Hartford Company Leader Of Composting
I was happy and excited to join Alex Williams, the owner and operator of Hartford-based Blue Earth Compost, for Wednesday’s ribbon-cutting ceremony for Connecticut’s first commercial food scrap collection dump truck to hit the road and help turn your food scraps into soil you can use.
With the help of a loan obtained through the state Department of Economic and Community Development, the company is dramatically stepping up its commitment to our environment and positioning itself to be the largest diverter of food scraps in the state.
Alex says about 500,000 tons of food scraps out of the state’s 2.5 million total tons of waste each year go to landfills, incinerators and other operations such as the Mid Connecticut trash plant in Hartford. By reducing the amount of waste going to Mid Connecticut, the people who live nearby can breathe better air and avoid health problems such as asthma.
For generations, the siting of landfills and trash burning plants in communities of color have disproportionately affected the health and safety of the people in these communities. This is also true in Connecticut.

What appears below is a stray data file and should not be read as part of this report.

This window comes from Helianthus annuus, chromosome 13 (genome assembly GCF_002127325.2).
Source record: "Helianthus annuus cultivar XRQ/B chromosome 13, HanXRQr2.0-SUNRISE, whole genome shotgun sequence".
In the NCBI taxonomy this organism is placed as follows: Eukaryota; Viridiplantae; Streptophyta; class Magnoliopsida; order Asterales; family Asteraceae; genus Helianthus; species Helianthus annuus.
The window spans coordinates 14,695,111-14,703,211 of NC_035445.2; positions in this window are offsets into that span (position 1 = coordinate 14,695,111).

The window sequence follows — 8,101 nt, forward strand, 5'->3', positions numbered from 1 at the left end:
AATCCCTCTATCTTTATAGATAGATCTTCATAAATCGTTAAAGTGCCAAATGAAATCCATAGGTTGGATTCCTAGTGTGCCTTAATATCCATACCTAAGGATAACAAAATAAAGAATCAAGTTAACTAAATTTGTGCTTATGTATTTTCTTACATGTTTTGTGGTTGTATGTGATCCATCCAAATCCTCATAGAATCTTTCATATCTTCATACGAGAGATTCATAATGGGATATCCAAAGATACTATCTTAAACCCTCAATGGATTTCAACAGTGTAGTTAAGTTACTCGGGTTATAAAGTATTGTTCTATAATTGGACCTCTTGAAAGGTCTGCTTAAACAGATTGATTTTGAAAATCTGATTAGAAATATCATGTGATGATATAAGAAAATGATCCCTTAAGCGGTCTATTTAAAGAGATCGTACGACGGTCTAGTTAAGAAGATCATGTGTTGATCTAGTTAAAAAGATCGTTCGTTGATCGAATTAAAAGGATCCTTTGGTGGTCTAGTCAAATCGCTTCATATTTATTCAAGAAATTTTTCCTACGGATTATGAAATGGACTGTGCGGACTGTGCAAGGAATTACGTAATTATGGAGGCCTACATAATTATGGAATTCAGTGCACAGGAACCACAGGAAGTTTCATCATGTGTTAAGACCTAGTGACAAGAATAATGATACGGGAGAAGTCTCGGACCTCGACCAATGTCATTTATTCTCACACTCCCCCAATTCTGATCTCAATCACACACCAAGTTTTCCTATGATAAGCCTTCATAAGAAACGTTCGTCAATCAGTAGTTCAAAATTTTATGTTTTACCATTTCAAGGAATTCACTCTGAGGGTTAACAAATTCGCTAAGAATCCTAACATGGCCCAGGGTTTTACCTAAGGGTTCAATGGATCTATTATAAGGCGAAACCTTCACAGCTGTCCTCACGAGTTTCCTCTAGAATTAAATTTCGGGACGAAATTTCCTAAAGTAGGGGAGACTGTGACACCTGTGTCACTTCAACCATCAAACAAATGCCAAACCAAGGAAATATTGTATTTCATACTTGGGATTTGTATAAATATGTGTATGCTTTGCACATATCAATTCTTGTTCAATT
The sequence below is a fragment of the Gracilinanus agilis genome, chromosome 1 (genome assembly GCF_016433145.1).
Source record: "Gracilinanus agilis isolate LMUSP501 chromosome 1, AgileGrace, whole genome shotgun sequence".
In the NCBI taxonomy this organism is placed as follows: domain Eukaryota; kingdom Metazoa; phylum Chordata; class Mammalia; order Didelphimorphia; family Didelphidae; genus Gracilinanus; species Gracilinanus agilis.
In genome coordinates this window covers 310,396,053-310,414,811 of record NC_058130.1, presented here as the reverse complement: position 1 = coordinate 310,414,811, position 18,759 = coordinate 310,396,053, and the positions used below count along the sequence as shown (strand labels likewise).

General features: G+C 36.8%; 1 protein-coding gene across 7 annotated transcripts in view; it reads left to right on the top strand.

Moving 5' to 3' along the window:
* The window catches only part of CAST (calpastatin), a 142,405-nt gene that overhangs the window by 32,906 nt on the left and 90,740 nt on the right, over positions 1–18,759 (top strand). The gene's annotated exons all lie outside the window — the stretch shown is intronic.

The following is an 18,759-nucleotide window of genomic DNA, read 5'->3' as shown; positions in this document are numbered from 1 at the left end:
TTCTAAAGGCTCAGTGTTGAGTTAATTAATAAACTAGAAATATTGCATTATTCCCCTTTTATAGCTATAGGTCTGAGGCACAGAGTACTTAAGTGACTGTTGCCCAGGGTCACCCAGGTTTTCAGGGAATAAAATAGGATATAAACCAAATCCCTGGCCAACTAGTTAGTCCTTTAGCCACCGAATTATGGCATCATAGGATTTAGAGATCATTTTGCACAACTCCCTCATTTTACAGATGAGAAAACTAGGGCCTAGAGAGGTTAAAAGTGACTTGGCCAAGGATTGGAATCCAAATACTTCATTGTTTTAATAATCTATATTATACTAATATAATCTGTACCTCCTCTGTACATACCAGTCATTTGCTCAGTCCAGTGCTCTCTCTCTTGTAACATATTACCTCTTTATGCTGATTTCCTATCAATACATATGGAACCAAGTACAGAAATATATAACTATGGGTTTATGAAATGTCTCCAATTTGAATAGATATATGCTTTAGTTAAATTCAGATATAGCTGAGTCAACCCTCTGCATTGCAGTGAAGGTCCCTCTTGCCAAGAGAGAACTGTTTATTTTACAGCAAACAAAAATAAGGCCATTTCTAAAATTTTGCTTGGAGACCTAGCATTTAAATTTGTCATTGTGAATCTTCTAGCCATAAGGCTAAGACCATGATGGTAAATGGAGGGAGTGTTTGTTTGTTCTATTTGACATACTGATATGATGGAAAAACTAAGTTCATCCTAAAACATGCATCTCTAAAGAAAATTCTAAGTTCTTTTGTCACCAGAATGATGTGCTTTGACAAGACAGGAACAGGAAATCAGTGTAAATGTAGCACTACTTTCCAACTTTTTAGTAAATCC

The City of Hartford is host to the Mid Connecticut trash plant, which burns more than 40 percent of the state’s waste. In fact, Hartford and Bridgeport combined burn 73 percent of the state’s waste. It is no coincidence that residents in these cities are nearly three times more likely to be hospitalized for asthma – and twice as likely to die from it—as residents in the rest of the state, according to the Department of Public Health.
Without question, the quickest way to reduce our dependence on trash incineration is to divert food waste to cleaner disposal in home or industrial compost facilities and anaerobic digesters.
Click here to read a news story on the ribbon-cutting ceremony.